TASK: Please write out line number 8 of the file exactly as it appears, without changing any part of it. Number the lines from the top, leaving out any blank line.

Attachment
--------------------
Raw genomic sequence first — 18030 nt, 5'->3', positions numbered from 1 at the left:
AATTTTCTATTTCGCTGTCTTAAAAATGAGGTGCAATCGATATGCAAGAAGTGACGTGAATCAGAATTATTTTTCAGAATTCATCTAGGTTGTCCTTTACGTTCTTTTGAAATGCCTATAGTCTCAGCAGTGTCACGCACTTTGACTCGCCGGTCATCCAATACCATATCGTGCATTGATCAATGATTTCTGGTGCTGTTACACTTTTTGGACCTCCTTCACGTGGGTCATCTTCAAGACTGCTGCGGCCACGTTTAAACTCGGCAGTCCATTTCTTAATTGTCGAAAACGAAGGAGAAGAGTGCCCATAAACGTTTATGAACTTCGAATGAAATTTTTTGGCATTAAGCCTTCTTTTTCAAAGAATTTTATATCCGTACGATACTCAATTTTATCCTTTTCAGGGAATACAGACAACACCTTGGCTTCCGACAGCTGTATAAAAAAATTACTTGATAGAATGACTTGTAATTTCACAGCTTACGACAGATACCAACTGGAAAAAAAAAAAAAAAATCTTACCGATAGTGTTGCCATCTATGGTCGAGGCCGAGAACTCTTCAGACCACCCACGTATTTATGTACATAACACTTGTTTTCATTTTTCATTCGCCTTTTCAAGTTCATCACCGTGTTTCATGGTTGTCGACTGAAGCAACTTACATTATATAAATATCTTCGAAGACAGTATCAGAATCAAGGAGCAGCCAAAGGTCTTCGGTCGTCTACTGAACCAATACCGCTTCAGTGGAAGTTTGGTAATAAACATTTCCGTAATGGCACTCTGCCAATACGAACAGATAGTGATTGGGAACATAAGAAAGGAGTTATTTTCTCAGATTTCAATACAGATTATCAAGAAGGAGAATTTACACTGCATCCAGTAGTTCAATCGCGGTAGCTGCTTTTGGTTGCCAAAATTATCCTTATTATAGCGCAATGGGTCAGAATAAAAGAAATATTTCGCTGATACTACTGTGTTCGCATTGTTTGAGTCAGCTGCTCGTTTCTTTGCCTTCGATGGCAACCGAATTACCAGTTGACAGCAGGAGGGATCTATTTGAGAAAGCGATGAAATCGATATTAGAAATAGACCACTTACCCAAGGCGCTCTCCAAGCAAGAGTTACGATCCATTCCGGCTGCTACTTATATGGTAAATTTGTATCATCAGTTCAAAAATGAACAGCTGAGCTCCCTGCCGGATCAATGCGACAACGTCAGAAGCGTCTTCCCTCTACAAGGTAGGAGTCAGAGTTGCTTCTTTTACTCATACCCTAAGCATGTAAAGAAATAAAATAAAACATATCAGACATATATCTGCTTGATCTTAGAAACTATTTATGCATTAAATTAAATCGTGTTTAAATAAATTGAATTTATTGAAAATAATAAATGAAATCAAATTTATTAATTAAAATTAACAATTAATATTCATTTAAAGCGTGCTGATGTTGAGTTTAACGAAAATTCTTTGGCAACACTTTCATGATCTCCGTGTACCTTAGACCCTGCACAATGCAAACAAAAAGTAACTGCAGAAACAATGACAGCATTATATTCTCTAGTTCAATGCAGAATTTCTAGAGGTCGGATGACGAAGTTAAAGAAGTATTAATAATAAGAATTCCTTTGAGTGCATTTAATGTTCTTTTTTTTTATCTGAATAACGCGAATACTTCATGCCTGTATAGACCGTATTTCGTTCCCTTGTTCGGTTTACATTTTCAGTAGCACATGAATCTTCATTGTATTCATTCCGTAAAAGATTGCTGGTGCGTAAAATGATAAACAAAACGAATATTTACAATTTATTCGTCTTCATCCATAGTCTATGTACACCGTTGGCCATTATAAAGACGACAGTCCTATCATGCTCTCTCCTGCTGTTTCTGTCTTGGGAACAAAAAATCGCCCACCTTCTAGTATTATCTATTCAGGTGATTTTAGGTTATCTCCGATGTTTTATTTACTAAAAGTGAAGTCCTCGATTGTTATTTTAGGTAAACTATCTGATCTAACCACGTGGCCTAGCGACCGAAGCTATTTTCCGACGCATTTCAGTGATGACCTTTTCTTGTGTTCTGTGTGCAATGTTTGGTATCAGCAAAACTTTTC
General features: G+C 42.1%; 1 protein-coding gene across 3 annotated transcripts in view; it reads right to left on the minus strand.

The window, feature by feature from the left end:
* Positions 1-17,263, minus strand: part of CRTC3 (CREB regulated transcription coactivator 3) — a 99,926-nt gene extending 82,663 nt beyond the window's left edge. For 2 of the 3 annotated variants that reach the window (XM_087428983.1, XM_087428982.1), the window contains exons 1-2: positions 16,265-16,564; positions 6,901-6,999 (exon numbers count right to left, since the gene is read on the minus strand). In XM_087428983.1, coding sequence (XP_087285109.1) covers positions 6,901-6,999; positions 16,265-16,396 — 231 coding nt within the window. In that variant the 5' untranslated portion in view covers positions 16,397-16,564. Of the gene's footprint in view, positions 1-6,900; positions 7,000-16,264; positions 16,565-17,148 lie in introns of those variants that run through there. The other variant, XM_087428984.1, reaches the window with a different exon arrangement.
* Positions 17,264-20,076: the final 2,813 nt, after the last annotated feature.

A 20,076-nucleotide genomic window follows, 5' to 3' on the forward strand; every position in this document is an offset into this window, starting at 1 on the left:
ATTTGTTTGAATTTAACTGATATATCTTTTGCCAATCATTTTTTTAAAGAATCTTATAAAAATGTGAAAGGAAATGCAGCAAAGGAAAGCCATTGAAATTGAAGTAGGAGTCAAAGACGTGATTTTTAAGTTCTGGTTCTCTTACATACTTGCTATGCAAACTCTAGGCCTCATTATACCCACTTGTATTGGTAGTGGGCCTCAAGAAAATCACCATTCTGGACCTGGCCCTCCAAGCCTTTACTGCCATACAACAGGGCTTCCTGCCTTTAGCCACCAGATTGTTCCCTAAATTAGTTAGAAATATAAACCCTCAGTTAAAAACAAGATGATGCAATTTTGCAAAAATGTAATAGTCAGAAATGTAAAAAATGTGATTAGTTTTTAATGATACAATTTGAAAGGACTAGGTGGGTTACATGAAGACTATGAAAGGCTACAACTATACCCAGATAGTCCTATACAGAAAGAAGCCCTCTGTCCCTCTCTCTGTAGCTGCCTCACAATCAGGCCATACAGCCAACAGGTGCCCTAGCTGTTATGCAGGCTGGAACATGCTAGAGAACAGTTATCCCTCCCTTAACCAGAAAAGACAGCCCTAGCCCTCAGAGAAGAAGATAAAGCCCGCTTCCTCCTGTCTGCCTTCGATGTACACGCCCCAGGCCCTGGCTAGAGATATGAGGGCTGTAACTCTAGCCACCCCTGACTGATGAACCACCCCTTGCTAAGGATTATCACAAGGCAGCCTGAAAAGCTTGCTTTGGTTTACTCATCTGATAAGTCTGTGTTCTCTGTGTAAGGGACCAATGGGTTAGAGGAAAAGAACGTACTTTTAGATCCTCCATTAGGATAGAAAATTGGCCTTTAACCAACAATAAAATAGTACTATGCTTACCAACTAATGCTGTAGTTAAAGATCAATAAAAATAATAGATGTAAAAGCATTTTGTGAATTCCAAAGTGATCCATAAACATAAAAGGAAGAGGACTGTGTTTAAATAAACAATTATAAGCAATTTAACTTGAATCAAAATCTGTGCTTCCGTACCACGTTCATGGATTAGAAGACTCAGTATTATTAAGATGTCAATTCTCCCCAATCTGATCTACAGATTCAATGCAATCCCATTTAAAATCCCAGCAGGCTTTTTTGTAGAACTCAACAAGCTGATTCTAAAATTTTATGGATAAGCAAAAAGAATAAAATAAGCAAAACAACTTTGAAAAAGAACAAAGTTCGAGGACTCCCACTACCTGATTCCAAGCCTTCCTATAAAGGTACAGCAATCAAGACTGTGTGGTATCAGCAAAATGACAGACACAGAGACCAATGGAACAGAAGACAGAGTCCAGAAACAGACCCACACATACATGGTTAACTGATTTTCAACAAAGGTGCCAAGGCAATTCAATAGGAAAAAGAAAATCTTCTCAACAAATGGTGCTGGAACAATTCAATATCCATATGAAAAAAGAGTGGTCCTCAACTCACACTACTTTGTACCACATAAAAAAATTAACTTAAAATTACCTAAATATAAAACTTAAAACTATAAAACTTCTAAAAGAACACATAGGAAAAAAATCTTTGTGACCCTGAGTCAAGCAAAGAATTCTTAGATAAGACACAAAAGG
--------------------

ATTTGTTTGAATTTAACTGATATATCTTTTGCCAATCATTTTTTTAAAGAATCTTATAAAAATGTGAAAGGAAATGCAGCAAAGGAAAGCCATTGAAATTGAAGTAGGAGTCAAAGACGTGATTTTTAAGTTCTGGTTCTCTTACATACTTGCTATGCAAACTCTAGGCCTCATTATACCCACTTGTATTGGTAGTGGGCCTCAAGAAAATCACCATTCTGGACCTGGCCCTCCAAGCCTTTACTGCCATACAACAGGGCTTCCTGCCTTTAGCCACCAGATTGTTCCCTAAATTAGTTAGAAATATAAACCCTCAGTTAAAAACAAGATGATGCAATTTTGCAAAAATGTAATAGTCAGAAATGTAAAAAATGTGATTAGTTTTTAATGATACAATTTGAAAGGACTAGGTGGGTTACATGAAGACTATGAAAGGCTACAACTATACCCAGATAGTCCTATACAGAAAGAAGCCCTCTGTCCCTCTCTCTGTAGCTGCCTCACAATCAGGCCATACAGCCAACAGGTGCCCTAGCTGTTATGCAGGCTGGAACATGCTAGAGAACAGTTATCCCTCCCTTAACCAGAAAAGACAGCCCTAGCCCTCAGAGAAGAAGATAAAGCCCGCTTCCTCCTGTCTGCCTTCGATGTACACGCCCCAGGCCCTGGCTAGAGATATGAGGGCTGTAACTCTAGCCACCCCTGACTGATGAACCACCCCTTGCTAAGGATTATCACAAGGCAGCCTGAAAAGCTTGCTTTGGTTTACTCATCTGATAAGTCTGTGTTCTCTGTGTAAGGGACCAATGGGTTAGAGGAAAAGAACGTACTTTTAGATCCTCCATTAGGATAGAAAATTGGCCTTTAACCAACAATAAAATAGTACTATGCTTACCAACTAATGCTGTAGTTAAAGATCAATAAAAATAATAGATGTAAAAGCATTTTGTGAATTCCAAAGTGATCCATAAACATAAAAGGAAGAGGACTGTGTTTAAATAAACAATTATAAGCAATTTAACTTGAATCAAAATCTGTGCTTCCGTACCACGTTCATGGATTAGAAGACTCAGTATTATTAAGATGTCAATTCTCCCCAATCTGATCTACAGATTCAATGCAATCCCATTTAAAATCCCAGCAGGCTTTTTTGTAGAACTCAACAAGCTGATTCTAAAATTTTATGGATAAGCAAAAAGAATAAAATAAGCAAAACAACTTTGAAAAAGAACAAAGTTCGAGGACTCCCACTACCTGATTCCAAGCCTTCCTATAAAGGTACAGCAATCAAGACTGTGTGGTATCAGCAAAATGACAGACACAGAGACCAATGGAACAGAAGACAGAGTCCAGAAACAGACCCACACATACATGGTTAACTGATTTTCAACAAAGGTGCCAAGGCAATTCAATAGGAAAAAGAAAATCTTCTCAACAAATGGTGCTGGAACAATTCAATATCCATATGAAAAAAGAGTGGTCCTCAACTCACACTACTTTGTACCACATAAAAAAATTAACTTAAAATTACCTAAATATAAAACTTAAAACTATAAAACTTCTAAAAGAACACATAGGAAAAAAATCTTTGTGACCCTGAGTCAAGCAAAGAATTCTTAGATAAGACACAAAAGG